I wrote this class that does a few things (perhaps this is a violation of the Single Responsibility Principle). I realize now that some other part of the project needs a piece of that logic and the way I'm going to expose it is to extract a class out of my original System Under Test.

I anticipate being able to do this without having to change any test code, but when I finish, you could argue that the test isn't a unit test anymore. It'll be testing the original class and the class I've extracted. In other words, I'll have one test case, but two systems under test.

Am I supposed to refactor my test code after I'm done? IE: Create an ExtractedClassTest and move all the relevant tests from OriginalClassTest into it? This seems like it could be a little risky: I may lose some coverage in the process, it may not be as simple as moving a test and I'd end up rewriting some test code that I know used to work but may not anymore, etc.

On the other hand, if I leave the OriginalClassTest as-is, I can see this being a test maintenance issue. It'll be a little confusing to find where the ExtractedClass's tests are. Your first impression will be that it doesn't exist. Over time with lots of production code refactorings, this could become a serious issue.

I'm new to TDD so I'd like an expert's advice. Thanks!

2 Answers 2


For the duration of the development, have both. Keep the old tests as assurance that you haven't broken anything, write new tests (from scratch) to help you design the classes as they should be.

At the end, run through and remove anything that's defunct in the old tests. Be careful in this analysis; don't remove something because you think it should be defunct. Demonstrate to yourself (or someone else, or a rubber duck) why it isn't needed any more. Break the test and make sure that another test breaks with it.

Anything that's left in the old tests should be taken on a case-by-case basis, but mostly they should be rewritten into the new structure.

Because you're right, you don't want to get left with a maintenance nightmare. But you don't want less path-coverage than you had before.

  • 1
    I just did this and I've got to say it's pretty demotivating. Even though my changes were straight forward, it took about 2 hours to make sure I refactored my tests correctly and I still have the same coverage. It became obvious that I should add a few extra tests to the new test just to make sure I was checking things. I feel it would have been more efficient to extract the class and leave two systems under test. Does this amount of work suggest I wrote the tests poorly? Feb 14, 2013 at 22:26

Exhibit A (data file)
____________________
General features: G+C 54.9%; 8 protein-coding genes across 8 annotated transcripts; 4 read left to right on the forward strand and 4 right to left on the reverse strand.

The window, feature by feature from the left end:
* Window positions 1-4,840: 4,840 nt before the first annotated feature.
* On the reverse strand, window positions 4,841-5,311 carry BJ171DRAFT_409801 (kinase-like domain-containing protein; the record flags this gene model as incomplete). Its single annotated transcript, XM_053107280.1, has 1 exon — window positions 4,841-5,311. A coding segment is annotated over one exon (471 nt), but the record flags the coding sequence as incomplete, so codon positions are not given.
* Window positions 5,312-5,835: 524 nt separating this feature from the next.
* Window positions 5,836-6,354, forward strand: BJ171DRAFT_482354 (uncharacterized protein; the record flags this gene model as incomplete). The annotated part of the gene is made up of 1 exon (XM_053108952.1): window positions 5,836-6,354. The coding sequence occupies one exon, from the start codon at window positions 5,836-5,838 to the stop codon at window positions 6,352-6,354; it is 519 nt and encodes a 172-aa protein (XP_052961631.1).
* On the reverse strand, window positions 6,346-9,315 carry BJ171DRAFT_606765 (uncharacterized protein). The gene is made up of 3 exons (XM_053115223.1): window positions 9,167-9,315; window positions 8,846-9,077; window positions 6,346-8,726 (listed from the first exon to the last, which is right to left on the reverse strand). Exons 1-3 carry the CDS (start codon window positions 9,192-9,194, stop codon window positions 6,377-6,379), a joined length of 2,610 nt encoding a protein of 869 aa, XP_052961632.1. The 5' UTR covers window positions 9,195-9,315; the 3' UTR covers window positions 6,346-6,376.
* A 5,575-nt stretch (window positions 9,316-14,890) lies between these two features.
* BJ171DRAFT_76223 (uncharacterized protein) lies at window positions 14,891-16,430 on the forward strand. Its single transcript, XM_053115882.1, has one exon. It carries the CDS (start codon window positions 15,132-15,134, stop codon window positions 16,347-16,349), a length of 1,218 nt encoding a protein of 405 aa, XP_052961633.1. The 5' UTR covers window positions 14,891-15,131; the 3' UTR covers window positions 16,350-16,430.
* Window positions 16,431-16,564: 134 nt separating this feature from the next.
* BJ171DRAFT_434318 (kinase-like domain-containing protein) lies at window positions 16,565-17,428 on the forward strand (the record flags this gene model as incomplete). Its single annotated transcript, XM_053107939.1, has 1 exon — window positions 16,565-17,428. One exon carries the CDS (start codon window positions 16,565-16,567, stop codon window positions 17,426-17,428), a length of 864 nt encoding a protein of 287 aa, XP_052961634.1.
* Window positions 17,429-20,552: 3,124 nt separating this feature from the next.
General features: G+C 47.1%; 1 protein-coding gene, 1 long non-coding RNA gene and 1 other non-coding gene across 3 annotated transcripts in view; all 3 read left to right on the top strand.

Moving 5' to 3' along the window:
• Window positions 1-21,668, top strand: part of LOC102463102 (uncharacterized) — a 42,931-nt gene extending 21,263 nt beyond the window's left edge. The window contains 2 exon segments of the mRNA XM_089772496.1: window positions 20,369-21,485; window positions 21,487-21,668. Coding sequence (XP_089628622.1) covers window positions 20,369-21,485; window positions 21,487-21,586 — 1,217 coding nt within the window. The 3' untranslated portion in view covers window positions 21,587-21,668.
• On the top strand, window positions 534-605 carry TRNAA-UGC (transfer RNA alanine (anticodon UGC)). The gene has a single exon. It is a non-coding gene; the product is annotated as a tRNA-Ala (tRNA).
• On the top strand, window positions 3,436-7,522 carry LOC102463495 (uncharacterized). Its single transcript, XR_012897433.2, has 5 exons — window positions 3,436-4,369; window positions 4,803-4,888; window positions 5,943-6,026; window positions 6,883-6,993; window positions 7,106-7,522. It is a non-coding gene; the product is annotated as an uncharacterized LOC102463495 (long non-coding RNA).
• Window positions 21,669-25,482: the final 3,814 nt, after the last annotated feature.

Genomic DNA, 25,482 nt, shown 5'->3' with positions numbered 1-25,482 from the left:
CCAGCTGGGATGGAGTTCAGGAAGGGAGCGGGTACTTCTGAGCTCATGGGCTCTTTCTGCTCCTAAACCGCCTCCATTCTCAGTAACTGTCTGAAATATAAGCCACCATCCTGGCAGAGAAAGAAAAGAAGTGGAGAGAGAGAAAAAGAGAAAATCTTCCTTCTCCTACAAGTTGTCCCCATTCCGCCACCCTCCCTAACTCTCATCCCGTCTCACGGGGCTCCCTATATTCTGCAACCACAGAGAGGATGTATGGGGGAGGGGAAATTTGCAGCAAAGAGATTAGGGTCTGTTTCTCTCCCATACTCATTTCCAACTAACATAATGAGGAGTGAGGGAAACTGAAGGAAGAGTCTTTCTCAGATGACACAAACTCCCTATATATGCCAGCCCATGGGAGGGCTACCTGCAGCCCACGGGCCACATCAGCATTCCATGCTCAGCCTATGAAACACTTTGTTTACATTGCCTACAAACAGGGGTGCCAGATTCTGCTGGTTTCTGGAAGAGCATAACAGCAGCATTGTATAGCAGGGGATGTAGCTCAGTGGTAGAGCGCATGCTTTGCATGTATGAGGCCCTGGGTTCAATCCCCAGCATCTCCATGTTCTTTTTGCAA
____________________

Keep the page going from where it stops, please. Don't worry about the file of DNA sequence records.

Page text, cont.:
• 2
    @tieTYT: Hard to answer that without sitting there watching you. Sometimes TDD does seem like more work than it's worth. Other times, you're reminded why you bothered. And other times, it's you that's making it harder. Learning to tell the difference is a big part of getting good at TDD.
    – pdr
    Feb 14, 2013 at 22:48
  • Do you think it's a possibility that in this case I shouldn't have refactored my tests or do you think that's unlikely? Feb 15, 2013 at 0:12
  • 2
    @tieTYT: Unlikely, yes. Impossible, no.
    – pdr
    Feb 15, 2013 at 0:28

After watching this amazing talk "Ian Cooper: TDD, where did it all go wrong", I'm going to disagree with @pdr. I think you should only keep the original tests. Your ability to refactor your system under test without breaking, writing or changing any tests is the whole purpose of writing tests in the first place.

If I were to test the extracted class, I'd be testing the implementation rather than the behavior. As a result, my code would be more difficult to refactor in the future: These new tests would likely fail even if the behavior still worked.

Your Answer

By clicking “Post Your Answer”, you agree to our terms of service and acknowledge you have read our privacy policy.

Not the answer you're looking for? Browse other questions tagged or ask your own question.